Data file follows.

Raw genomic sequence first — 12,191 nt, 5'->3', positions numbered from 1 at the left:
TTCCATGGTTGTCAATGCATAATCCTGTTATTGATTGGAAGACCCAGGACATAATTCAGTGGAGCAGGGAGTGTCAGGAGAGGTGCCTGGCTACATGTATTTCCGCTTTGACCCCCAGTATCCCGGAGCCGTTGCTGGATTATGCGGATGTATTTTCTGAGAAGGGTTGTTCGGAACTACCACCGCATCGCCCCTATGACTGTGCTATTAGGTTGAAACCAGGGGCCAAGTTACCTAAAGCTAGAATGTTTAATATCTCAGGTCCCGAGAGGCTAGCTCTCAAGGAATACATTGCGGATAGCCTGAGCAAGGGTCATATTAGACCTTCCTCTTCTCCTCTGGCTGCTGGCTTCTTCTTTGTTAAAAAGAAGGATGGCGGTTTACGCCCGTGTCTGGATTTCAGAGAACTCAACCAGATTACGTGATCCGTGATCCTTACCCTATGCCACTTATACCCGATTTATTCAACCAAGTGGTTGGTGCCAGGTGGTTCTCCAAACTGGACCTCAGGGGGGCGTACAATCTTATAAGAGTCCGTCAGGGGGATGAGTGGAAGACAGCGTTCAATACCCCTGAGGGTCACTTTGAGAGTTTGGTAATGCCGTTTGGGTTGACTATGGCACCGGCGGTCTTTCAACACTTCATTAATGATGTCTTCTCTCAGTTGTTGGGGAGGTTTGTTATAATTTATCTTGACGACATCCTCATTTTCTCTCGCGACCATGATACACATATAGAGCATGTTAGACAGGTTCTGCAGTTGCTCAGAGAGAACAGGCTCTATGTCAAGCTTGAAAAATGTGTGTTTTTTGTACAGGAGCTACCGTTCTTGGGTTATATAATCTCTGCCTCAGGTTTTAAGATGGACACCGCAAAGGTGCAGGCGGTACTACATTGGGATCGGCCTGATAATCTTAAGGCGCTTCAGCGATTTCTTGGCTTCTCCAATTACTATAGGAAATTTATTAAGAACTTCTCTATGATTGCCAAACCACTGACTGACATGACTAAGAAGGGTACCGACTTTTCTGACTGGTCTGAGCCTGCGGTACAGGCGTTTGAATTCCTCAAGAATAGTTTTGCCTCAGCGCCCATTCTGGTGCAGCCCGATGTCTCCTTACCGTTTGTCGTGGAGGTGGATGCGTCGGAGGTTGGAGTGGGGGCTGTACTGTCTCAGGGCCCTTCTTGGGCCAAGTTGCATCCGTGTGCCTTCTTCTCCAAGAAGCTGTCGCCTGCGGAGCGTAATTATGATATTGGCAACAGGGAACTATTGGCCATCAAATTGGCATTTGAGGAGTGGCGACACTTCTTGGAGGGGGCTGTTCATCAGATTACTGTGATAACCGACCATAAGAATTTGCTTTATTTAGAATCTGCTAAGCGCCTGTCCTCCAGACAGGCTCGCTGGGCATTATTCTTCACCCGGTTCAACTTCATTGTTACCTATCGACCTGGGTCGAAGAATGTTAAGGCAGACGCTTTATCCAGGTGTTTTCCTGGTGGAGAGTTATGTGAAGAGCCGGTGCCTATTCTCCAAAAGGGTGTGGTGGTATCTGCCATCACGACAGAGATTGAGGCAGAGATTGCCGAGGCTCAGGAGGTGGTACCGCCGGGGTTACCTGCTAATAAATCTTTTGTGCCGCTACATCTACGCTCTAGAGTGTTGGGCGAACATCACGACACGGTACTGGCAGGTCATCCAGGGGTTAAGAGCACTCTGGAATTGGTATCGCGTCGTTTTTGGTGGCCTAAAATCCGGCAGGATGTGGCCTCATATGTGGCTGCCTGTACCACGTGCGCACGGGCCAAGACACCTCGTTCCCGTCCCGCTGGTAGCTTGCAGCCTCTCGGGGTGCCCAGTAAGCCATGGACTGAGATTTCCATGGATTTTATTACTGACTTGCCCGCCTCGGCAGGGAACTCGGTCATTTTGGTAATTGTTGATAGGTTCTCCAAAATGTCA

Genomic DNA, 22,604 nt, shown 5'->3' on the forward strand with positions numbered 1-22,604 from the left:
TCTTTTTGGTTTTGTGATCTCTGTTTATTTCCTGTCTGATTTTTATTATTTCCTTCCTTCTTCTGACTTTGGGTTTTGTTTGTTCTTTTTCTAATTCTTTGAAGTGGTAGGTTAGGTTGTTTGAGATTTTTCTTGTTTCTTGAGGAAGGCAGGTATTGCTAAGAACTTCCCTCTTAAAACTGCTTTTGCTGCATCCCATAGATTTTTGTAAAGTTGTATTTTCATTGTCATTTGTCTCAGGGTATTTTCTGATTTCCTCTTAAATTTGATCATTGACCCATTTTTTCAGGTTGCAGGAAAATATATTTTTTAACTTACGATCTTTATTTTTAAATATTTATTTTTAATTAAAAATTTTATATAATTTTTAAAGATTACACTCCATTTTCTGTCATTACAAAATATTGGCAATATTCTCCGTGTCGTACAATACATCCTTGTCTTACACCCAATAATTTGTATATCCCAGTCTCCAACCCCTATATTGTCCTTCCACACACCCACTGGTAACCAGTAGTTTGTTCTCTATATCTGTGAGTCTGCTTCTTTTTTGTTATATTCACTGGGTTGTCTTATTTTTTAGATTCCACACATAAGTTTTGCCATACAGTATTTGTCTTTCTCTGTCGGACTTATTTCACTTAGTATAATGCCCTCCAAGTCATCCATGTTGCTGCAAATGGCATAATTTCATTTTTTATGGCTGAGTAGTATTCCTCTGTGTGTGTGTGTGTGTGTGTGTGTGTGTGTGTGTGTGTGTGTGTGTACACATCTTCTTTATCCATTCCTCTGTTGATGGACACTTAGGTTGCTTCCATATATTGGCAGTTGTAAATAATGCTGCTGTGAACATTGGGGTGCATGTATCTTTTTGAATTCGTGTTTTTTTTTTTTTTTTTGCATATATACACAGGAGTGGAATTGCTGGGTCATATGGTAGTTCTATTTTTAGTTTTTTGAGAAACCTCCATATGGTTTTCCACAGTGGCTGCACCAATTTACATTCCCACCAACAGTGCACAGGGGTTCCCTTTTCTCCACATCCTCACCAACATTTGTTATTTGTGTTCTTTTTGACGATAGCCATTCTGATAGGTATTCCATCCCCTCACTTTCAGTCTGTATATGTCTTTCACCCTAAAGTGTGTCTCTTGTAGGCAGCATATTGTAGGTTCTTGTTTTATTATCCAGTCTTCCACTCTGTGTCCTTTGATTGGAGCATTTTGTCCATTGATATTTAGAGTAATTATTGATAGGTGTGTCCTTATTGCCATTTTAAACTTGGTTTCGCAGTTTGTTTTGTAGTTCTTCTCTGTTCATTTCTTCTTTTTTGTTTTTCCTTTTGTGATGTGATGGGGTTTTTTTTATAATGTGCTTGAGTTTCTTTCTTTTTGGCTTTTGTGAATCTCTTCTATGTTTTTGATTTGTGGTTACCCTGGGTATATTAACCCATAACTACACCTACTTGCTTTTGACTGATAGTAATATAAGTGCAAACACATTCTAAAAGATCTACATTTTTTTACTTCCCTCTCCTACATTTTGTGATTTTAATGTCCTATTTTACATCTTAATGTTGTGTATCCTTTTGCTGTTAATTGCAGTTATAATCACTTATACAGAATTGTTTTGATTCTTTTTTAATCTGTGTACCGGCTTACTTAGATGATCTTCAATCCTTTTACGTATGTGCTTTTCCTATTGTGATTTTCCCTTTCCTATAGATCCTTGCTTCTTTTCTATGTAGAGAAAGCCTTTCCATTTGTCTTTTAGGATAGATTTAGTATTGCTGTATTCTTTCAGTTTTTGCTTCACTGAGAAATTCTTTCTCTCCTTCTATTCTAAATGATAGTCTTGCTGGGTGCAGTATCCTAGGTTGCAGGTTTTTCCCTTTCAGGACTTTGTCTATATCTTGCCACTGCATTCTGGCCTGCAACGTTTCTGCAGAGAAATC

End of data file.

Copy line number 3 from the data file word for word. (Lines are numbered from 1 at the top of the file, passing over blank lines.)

Genomic DNA, 22,604 nt, shown 5'->3' on the forward strand with positions numbered 1-22,604 from the left: